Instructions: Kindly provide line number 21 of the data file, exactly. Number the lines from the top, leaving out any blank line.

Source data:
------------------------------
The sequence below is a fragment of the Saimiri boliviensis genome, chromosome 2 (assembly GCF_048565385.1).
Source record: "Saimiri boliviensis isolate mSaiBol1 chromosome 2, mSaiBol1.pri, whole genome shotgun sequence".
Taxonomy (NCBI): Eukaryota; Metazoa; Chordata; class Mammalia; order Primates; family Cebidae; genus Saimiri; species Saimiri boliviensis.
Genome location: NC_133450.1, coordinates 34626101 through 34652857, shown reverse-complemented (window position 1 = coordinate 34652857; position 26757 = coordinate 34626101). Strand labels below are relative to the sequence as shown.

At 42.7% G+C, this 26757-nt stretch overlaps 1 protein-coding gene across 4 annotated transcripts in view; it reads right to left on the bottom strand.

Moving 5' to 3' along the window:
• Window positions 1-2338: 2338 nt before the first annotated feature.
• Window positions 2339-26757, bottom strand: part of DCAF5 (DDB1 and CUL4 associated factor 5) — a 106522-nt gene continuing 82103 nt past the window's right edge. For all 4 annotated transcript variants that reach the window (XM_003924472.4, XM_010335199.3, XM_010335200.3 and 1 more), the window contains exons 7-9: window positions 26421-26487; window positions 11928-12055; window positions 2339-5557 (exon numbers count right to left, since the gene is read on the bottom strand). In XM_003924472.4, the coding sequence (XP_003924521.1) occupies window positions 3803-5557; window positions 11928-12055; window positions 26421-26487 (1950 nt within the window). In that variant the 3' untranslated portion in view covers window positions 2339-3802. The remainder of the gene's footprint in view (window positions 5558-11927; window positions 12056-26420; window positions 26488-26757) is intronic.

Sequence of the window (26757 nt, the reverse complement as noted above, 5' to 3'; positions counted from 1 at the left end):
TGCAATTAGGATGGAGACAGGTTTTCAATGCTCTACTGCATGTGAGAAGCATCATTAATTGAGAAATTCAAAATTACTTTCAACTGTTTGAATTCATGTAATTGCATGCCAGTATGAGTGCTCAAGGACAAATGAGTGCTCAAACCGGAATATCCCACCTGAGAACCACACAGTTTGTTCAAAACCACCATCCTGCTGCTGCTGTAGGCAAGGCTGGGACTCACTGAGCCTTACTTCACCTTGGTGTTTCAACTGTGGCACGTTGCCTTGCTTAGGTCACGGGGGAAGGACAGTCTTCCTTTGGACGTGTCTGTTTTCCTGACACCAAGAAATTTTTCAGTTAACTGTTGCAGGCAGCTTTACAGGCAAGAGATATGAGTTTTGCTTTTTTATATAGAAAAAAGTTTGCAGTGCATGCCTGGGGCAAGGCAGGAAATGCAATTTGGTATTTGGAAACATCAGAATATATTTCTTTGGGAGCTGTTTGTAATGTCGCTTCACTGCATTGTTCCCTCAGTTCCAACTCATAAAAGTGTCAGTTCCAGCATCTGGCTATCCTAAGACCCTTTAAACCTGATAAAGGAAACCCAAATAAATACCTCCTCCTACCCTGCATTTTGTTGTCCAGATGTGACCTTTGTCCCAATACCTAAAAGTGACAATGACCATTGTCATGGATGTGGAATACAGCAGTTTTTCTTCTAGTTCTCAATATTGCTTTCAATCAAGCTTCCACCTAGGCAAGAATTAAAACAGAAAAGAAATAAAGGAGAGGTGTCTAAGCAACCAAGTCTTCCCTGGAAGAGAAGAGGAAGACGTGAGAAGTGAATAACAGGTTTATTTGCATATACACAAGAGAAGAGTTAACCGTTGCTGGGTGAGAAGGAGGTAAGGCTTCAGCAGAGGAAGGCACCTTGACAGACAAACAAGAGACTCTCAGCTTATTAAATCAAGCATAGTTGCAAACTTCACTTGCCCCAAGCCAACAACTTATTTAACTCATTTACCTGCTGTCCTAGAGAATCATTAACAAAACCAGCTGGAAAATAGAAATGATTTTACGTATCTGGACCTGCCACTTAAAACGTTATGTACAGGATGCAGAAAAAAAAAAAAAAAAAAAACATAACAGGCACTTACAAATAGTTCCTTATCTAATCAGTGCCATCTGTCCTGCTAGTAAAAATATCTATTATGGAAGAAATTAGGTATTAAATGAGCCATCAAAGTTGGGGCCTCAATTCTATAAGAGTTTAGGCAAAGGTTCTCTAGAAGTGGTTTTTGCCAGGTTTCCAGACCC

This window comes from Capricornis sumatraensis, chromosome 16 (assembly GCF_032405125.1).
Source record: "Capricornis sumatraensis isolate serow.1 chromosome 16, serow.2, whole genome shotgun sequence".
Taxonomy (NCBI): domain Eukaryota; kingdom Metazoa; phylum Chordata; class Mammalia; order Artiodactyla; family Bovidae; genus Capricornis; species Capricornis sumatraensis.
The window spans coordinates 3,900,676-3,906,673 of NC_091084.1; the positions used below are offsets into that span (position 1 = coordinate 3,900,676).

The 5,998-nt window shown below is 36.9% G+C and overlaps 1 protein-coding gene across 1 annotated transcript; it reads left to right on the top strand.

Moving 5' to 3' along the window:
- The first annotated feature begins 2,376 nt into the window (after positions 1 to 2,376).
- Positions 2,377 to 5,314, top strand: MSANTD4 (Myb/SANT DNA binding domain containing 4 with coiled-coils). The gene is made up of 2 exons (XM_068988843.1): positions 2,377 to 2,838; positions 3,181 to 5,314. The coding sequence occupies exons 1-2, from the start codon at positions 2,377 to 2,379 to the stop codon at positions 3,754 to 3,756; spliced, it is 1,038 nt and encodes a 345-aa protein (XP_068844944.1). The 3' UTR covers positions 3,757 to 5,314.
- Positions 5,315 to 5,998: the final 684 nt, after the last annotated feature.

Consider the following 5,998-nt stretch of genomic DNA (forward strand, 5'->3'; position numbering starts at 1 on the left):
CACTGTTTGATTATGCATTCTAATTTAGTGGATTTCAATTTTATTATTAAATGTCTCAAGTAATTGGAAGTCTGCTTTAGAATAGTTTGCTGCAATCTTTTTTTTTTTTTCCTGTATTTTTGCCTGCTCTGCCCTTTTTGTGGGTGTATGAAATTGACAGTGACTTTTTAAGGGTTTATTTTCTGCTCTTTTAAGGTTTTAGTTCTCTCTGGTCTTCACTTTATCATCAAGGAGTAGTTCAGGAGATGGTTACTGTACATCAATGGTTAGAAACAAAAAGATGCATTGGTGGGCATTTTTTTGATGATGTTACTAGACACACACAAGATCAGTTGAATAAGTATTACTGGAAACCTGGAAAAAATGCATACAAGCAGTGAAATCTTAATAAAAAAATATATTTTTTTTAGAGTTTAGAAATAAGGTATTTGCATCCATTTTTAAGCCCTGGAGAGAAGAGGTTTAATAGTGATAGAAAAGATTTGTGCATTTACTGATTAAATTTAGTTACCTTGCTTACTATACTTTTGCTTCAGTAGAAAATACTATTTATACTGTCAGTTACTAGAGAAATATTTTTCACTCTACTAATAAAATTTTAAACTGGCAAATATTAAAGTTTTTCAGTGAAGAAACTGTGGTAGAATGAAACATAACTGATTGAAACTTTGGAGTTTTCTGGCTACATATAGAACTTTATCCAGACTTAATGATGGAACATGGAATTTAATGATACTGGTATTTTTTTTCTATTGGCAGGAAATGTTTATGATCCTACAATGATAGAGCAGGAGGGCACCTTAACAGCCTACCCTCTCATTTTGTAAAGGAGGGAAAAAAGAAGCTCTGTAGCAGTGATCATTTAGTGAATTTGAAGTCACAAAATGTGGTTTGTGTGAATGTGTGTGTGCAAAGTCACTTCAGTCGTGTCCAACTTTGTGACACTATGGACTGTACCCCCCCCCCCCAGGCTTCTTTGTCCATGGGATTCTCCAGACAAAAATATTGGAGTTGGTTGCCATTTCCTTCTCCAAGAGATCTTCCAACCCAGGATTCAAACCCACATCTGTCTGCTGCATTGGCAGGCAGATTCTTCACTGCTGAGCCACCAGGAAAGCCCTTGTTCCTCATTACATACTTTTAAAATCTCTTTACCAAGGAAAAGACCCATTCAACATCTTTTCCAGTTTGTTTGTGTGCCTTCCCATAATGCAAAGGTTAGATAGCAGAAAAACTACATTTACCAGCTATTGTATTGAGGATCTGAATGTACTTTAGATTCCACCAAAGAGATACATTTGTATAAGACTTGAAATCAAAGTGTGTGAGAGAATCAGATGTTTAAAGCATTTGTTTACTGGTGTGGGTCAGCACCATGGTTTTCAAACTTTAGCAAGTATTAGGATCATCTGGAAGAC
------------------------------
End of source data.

CACTGTTTGATTATGCATTCTAATTTAGTGGATTTCAATTTTATTATTAAATGTCTCAAGTAATTGGAAGTCTGCTTTAGAATAGTTTGCTGCAATCTTTTTTTTTTTTTCCTGTATTTTTGCCTGCTCTGCCCTTTTTGTGGGTGTATGAAATTGACAGTGACTTTTTAAGGGTTTATTTTCTGCTCTTTTAAGGTTTTAGTTCTCTCTGGTCTTCACTTTATCATCAAGGAGTAGTTCAGGAGATGGTTACTGTACATCAATGGTTAGAAACAAAAAGATGCATTGGTGGGCATTTTTTTGATGATGTTACTAGACACACACAAGATCAGTTGAATAAGTATTACTGGAAACCTGGAAAAAATGCATACAAGCAGTGAAATCTTAATAAAAAAATATATTTTTTTTAGAGTTTAGAAATAAGGTATTTGCATCCATTTTTAAGCCCTGGAGAGAAGAGGTTTAATAGTGATAGAAAAGATTTGTGCATTTACTGATTAAATTTAGTTACCTTGCTTACTATACTTTTGCTTCAGTAGAAAATACTATTTATACTGTCAGTTACTAGAGAAATATTTTTCACTCTACTAATAAAATTTTAAACTGGCAAATATTAAAGTTTTTCAGTGAAGAAACTGTGGTAGAATGAAACATAACTGATTGAAACTTTGGAGTTTTCTGGCTACATATAGAACTTTATCCAGACTTAATGATGGAACATGGAATTTAATGATACTGGTATTTTTTTTCTATTGGCAGGAAATGTTTATGATCCTACAATGATAGAGCAGGAGGGCACCTTAACAGCCTACCCTCTCATTTTGTAAAGGAGGGAAAAAAGAAGCTCTGTAGCAGTGATCATTTAGTGAATTTGAAGTCACAAAATGTGGTTTGTGTGAATGTGTGTGTGCAAAGTCACTTCAGTCGTGTCCAACTTTGTGACACTATGGACTGTACCCCCCCCCCCCAGGCTTCTTTGTCCATGGGATTCTCCAGACAAAAATATTGGAGTTGGTTGCCATTTCCTTCTCCAAGAGATCTTCCAACCCAGGATTCAAACCCACATCTGTCTGCTGCATTGGCAGGCAGATTCTTCACTGCTGAGCCACCAGGAAAGCCCTTGTTCCTCATTACATACTTTTAAAATCTCTTTACCAAGGAAAAGACCCATTCAACATCTTTTCCAGTTTGTTTGTGTGCCTTCCCATAATGCAAAGGTTAGATAGCAGAAAAACTACATTTACCAGCTATTGTATTGAGGATCTGAATGTACTTTAGATTCCACCAAAGAGATACATTTGTATAAGACTTGAAATCAAAGTGTGTGAGAGAATCAGATGTTTAAAGCATTTGTTTACTGGTGTGGGTCAGCACCATGGTTTTCAAACTTTAGCAAGTATTAGGATCATCTGGAAGAC